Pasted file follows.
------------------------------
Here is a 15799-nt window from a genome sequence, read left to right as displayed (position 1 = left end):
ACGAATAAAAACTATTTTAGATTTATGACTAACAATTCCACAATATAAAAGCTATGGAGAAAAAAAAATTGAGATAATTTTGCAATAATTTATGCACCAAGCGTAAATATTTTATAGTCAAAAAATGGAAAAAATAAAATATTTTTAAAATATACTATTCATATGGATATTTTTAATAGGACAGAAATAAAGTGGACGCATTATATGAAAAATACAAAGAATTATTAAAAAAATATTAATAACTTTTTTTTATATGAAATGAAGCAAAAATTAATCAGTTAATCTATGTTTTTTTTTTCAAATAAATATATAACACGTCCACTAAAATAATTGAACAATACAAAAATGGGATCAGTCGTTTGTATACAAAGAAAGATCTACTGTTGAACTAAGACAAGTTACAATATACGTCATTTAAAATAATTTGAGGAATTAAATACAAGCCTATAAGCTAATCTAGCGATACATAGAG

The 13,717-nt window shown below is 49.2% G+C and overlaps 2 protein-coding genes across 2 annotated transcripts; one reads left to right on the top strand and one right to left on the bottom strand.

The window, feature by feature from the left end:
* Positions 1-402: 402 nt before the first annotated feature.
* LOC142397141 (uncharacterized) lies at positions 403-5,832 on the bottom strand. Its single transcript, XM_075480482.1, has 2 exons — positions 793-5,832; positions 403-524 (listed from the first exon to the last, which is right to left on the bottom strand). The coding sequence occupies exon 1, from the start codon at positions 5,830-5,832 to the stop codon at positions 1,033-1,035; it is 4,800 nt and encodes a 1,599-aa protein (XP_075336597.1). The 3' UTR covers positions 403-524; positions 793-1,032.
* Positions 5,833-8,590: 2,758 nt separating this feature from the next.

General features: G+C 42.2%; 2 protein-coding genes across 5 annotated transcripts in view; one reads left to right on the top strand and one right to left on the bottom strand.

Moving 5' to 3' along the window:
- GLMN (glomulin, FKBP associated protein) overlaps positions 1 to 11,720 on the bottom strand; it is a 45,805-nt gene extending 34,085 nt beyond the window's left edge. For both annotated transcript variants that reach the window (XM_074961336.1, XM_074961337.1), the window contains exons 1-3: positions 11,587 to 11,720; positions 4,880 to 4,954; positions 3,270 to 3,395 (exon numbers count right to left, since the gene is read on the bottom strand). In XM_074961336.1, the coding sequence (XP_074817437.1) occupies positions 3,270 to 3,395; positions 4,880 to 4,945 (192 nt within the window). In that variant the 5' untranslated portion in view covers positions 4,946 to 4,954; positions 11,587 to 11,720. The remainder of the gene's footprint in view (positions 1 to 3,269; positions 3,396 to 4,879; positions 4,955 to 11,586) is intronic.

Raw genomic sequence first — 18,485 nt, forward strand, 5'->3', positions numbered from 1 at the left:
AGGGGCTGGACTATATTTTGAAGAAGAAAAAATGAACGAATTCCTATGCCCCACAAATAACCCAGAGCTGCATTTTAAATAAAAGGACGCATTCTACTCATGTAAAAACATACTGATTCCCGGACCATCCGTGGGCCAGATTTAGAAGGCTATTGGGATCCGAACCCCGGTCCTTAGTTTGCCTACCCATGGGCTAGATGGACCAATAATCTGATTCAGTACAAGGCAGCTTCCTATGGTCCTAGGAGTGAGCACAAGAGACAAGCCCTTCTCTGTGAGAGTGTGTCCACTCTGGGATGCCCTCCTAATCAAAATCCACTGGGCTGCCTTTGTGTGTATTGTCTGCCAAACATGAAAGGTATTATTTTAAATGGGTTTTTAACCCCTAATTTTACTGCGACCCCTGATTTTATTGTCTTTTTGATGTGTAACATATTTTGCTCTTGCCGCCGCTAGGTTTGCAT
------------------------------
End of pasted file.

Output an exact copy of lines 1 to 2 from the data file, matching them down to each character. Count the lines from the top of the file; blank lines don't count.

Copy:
Here is a 15799-nt window from a genome sequence, read left to right as displayed (position 1 = left end):
ACGAATAAAAACTATTTTAGATTTATGACTAACAATTCCACAATATAAAAGCTATGGAGAAAAAAAAATTGAGATAATTTTGCAATAATTTATGCACCAAGCGTAAATATTTTATAGTCAAAAAATGGAAAAAATAAAATATTTTTAAAATATACTATTCATATGGATATTTTTAATAGGACAGAAATAAAGTGGACGCATTATATGAAAAATACAAAGAATTATTAAAAAAATATTAATAACTTTTTTTTATATGAAATGAAGCAAAAATTAATCAGTTAATCTATGTTTTTTTTTTCAAATAAATATATAACACGTCCACTAAAATAATTGAACAATACAAAAATGGGATCAGTCGTTTGTATACAAAGAAAGATCTACTGTTGAACTAAGACAAGTTACAATATACGTCATTTAAAATAATTTGAGGAATTAAATACAAGCCTATAAGCTAATCTAGCGATACATAGAG